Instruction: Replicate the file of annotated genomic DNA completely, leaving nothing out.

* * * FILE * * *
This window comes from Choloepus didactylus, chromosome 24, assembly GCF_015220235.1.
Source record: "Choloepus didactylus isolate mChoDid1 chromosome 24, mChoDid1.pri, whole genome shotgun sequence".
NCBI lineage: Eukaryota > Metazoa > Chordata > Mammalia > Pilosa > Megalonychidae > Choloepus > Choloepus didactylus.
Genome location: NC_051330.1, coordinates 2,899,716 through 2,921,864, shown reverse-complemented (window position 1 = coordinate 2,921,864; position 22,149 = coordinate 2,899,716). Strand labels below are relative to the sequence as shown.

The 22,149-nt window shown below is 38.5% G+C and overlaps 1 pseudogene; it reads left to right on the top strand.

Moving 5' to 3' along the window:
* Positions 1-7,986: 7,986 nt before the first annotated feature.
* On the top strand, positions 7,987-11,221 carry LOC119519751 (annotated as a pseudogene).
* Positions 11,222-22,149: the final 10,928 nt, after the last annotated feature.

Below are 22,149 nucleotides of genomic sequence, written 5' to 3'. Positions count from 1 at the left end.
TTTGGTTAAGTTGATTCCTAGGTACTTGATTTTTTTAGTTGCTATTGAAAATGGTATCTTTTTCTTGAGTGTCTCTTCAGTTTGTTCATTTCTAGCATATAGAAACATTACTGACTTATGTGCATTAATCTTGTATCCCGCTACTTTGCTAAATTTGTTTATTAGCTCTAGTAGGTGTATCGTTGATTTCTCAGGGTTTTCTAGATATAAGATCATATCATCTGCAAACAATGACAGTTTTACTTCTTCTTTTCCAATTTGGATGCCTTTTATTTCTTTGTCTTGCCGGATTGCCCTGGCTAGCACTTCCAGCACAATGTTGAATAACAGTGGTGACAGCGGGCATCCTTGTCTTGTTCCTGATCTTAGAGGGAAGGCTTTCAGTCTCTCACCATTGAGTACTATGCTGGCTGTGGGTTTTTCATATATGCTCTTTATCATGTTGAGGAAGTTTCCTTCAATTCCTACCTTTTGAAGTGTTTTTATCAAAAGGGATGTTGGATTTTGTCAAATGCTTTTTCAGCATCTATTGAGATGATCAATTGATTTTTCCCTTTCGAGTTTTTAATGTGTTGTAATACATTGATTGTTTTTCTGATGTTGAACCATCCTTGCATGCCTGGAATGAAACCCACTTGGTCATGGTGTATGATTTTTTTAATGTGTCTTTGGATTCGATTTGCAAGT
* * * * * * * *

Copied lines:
This window comes from Choloepus didactylus, chromosome 24, assembly GCF_015220235.1.
Source record: "Choloepus didactylus isolate mChoDid1 chromosome 24, mChoDid1.pri, whole genome shotgun sequence".
NCBI lineage: Eukaryota > Metazoa > Chordata > Mammalia > Pilosa > Megalonychidae > Choloepus > Choloepus didactylus.
Genome location: NC_051330.1, coordinates 2,899,716 through 2,921,864, shown reverse-complemented (window position 1 = coordinate 2,921,864; position 22,149 = coordinate 2,899,716). Strand labels below are relative to the sequence as shown.

The 22,149-nt window shown below is 38.5% G+C and overlaps 1 pseudogene; it reads left to right on the top strand.

Moving 5' to 3' along the window:
* Positions 1-7,986: 7,986 nt before the first annotated feature.
* On the top strand, positions 7,987-11,221 carry LOC119519751 (annotated as a pseudogene).
* Positions 11,222-22,149: the final 10,928 nt, after the last annotated feature.

Below are 22,149 nucleotides of genomic sequence, written 5' to 3'. Positions count from 1 at the left end.
TTTGGTTAAGTTGATTCCTAGGTACTTGATTTTTTTAGTTGCTATTGAAAATGGTATCTTTTTCTTGAGTGTCTCTTCAGTTTGTTCATTTCTAGCATATAGAAACATTACTGACTTATGTGCATTAATCTTGTATCCCGCTACTTTGCTAAATTTGTTTATTAGCTCTAGTAGGTGTATCGTTGATTTCTCAGGGTTTTCTAGATATAAGATCATATCATCTGCAAACAATGACAGTTTTACTTCTTCTTTTCCAATTTGGATGCCTTTTATTTCTTTGTCTTGCCGGATTGCCCTGGCTAGCACTTCCAGCACAATGTTGAATAACAGTGGTGACAGCGGGCATCCTTGTCTTGTTCCTGATCTTAGAGGGAAGGCTTTCAGTCTCTCACCATTGAGTACTATGCTGGCTGTGGGTTTTTCATATATGCTCTTTATCATGTTGAGGAAGTTTCCTTCAATTCCTACCTTTTGAAGTGTTTTTATCAAAAGGGATGTTGGATTTTGTCAAATGCTTTTTCAGCATCTATTGAGATGATCAATTGATTTTTCCCTTTCGAGTTTTTAATGTGTTGTAATACATTGATTGTTTTTCTGATGTTGAACCATCCTTGCATGCCTGGAATGAAACCCACTTGGTCATGGTGTATGATTTTTTTAATGTGTCTTTGGATTCGATTTGCAAGT